October 9: Gov’t Mule (Orpheum) — Probably the best jam band still in existence, Gov’t Mule is now more than just a vehicle for Warren Haynes’ dazzling Southern guitar workouts — it’s a virtual institution. With Widespread Panic in mourning for Michael Houser and the Allman Brothers aging fast, expect Haynes and company to carry the flag for those for whom tie-dye and cowboy hats were never a contradiction.

October 10: Joshua Redman/John Scofield (Orpheum) — Two of modern jazz’s premier artists pair up for an all-too-rare night of top-flight jazz. A tenor saxophone player in the mold of Gene Ammons, former Harvard undergrad (and almost Yale law student) Joshua Redman is now more likely to haunt the legendary jazz clubs of downtown NYC. Scofield, meanwhile, is one of the foremost modern jazz guitarists, and also has a connection with Boston, having studied at Berklee. A triumphant homecoming, indeed.

October 14: Sleater-Kinney (the Roxy) — Okay, so I guess I’m supposed to call them “riot grrrls” and make some sort of limp “girl power” comment. Frankly, though, I’ve always thought Sleater-Kinney deserved a little more dimension than that label could ever provide. You see, unlike Bikini Kill, Huggy Bear, or others of similar political stripe, Sleater-Kinney’s anger always seems to result in a wash of beautiful ambient guitar din and complex vocal harmonies in a way that is more reminiscent of Sonic Youth than Bratmobile. Their new release One Beat is a case in point, and undoubtedly their show at the Roxy will provide the uninitiated (even guys) a chance to hear them at the top of their craft.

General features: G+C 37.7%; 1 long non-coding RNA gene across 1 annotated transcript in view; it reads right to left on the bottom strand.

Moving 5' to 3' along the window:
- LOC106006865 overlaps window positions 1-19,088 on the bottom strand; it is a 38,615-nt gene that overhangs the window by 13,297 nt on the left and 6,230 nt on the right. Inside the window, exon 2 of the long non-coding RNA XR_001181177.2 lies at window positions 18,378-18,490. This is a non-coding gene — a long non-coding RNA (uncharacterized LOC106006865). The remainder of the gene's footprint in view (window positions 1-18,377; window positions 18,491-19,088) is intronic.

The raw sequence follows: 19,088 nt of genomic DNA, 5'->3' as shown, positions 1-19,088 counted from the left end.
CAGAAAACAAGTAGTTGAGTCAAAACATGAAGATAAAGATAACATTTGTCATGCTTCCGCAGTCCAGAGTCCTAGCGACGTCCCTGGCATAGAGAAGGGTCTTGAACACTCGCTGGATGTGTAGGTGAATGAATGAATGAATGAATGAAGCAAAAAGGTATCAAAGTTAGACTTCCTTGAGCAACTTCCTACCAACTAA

October 15: Stone Temple Pilots, Staind, Static-X, Linkin Park et. al (Orpheum) — With Weiland apparently sober at the moment and back on the road for the first time in quite a while, STP sits curiously atop a bill of faceless MTV fashion-rock drones, the best of which is Linkin Park. Aside from pondering to reflect why the top grossing rock band of 2000 (no joke — Linkin Park was the biggest album seller of 2000) is midway in the midst of a bill of also-rans, it is also interesting to note that drug-addled chaos and all, STP remains a defiant survivor of rock’s last big revolution long after many of the bands that it followed, and occasionally copied, have burnt out or faded away.